Renowned religion expert and Harvard Divinity School professor Harvey Cox deepens our experience of the Bible, revealing the three primary ways we read it, why each is important, and how we can integrate these approaches for a richer understanding and appreciation of key texts throughout the Old and New Testaments.
The Bible is the heart of devotional practice, a source of guidance and inspiration rich with insightful life lessons. On the other side of the spectrum, academics have studied the Bible using scientific analysis to examine its historical significance and meaning. The gap between these readings has resulted in a schism with far-reaching implications: Without historical context, ordinary people are left to interpret the Bible literally, while academic readings overlook the deeply personal connections established in church pews, choir benches, and backyard study groups.
In How To Read the Bible, Cox explores three different lenses commonly used to bring the Bible into focus:
- Literary—as narrative stories of family conflict, stirring heroism, and moral dilemmas;
- History—as classic texts with academic and theological applications;
- Activism—as a source of dialogue and engagement to be shared and applied to our lives.
By bringing these together, Cox shows the Bible in all its rich diversity and meaning and offers us a contemporary activist version that wrestles with issues of feminism, war, homosexuality, and race. The result is a living resource that is perpetually evolving as our understanding changes and deepens from generation to generation.
♥ ♥ ♥ ♥ ♥ Read the Bible in New Ways
Cox introduces us on the various methods we should use when studying the Bible. From narrative to historical to language and everything in between, Cox provides the reader with guidance on resources and reasoning behind his recommendations. A must-read for anyone who wishes to read the Bible in new ways.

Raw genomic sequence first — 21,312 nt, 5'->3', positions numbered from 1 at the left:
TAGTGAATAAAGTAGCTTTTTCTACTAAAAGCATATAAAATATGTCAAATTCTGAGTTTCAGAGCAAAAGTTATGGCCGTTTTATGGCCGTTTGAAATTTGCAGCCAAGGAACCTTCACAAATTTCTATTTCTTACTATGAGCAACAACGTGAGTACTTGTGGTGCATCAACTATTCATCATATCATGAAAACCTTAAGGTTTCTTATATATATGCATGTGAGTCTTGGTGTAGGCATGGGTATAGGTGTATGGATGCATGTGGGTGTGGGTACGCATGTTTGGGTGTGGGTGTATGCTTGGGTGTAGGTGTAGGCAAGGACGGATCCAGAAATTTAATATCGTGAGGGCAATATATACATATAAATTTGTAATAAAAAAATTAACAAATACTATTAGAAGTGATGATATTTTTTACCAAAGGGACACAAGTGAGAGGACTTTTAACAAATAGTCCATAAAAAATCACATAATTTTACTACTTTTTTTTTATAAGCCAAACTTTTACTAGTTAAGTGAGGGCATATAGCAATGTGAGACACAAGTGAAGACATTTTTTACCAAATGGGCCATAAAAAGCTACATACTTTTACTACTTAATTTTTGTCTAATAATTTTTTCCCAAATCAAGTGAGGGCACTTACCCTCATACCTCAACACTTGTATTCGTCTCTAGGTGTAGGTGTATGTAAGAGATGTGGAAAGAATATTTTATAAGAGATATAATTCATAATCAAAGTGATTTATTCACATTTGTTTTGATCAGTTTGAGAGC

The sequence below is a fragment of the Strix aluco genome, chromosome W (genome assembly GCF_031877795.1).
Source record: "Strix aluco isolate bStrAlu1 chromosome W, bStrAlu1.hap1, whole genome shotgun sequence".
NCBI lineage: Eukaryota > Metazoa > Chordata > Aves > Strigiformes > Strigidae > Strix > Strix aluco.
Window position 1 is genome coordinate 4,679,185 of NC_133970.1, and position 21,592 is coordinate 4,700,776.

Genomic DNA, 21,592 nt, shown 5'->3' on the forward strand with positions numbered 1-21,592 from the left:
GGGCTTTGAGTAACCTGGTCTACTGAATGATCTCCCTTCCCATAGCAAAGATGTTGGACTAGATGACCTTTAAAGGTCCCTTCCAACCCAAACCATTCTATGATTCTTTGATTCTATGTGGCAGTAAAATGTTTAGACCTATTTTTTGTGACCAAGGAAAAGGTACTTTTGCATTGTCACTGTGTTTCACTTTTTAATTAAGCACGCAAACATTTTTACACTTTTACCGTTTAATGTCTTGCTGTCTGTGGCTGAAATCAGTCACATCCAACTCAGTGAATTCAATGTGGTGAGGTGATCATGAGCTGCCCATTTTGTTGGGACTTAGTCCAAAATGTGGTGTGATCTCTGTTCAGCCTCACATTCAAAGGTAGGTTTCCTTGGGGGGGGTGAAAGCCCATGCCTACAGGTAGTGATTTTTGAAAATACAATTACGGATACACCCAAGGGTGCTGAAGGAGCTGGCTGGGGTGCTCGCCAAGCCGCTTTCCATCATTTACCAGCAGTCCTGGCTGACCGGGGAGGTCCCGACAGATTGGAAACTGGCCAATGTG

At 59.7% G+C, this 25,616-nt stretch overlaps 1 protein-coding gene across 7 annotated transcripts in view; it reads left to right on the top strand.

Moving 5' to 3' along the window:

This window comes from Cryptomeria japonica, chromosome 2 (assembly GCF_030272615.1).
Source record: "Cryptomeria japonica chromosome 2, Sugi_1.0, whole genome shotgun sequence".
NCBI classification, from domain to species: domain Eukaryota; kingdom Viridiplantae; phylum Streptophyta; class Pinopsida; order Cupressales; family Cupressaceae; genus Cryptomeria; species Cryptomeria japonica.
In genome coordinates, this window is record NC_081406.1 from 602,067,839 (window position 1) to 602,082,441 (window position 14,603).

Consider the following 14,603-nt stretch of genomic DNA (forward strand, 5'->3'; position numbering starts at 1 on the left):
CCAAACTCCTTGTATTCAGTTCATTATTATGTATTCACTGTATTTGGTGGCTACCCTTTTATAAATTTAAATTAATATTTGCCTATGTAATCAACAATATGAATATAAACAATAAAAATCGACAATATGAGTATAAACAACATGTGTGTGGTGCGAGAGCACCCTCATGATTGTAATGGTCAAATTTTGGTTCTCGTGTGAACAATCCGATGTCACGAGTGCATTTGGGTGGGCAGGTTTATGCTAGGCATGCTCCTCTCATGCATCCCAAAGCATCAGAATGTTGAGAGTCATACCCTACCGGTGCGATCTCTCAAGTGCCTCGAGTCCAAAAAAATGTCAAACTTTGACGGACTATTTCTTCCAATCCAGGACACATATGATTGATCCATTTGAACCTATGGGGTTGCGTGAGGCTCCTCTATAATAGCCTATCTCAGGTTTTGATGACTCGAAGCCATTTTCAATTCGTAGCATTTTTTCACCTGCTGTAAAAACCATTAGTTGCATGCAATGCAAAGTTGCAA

♥ ♥ ♥ ♥ ♥ A Balanced and Open-Minded Treatment of the Bible
Cox never comes across as an overbearing biblical know-it-all, nor a soft focus liberal, but treads a middle ground between three overarching approaches, all of which stem from his life’s journey with the texts. The narrative approach reads and focuses on the stories of scripture. The historical approach studies the context and accepts that these are not histories as modern readers know them. The spiritual approach looks to read the Bible as if it is our own story, as we wrestle with God and life the way that the many and varied cast of the Bible did.
For some, Cox’s acceptance of much of the historical criticism that are put forward by modern scholars will be too far from what they can comfortably swallow. But for this recovering literalist who is still looking for a bit of magic in the Good Book, this balanced and open-minded treatment is meeting me right where I’m at.
♥ ♥ ♥ ♥ A Valuable Introduction to the Larger World of Biblical Research.
Personally, How to Read the Bible is a very liberating book. In the media, most biblical discussions fit into one of two templates, one believing that every word of The Bible is the inerrant word of God, and those who believe that the whole book is superstition and bad history. Conflict, after all, helps ratings.
I have never held either of these views, and I am certain that I am not alone. Cox presents an argument that neither side is exactly correct. For example, in the chapter on Genesis, Cox makes the argument that the biblical accounts of creation are not really asking a question of how the world came to be. Instead, the authors of Genesis are having a dialog on how evil can exist in a universe created by a perfectly benevolent Being.
How to Read the Bible is not written to change the minds people. However, for people who are genuinely seeking to reconcile the spiritual message of The Bible with a modern viewpoint, How to Read the Bible is a valuable introduction to the larger world of biblical research.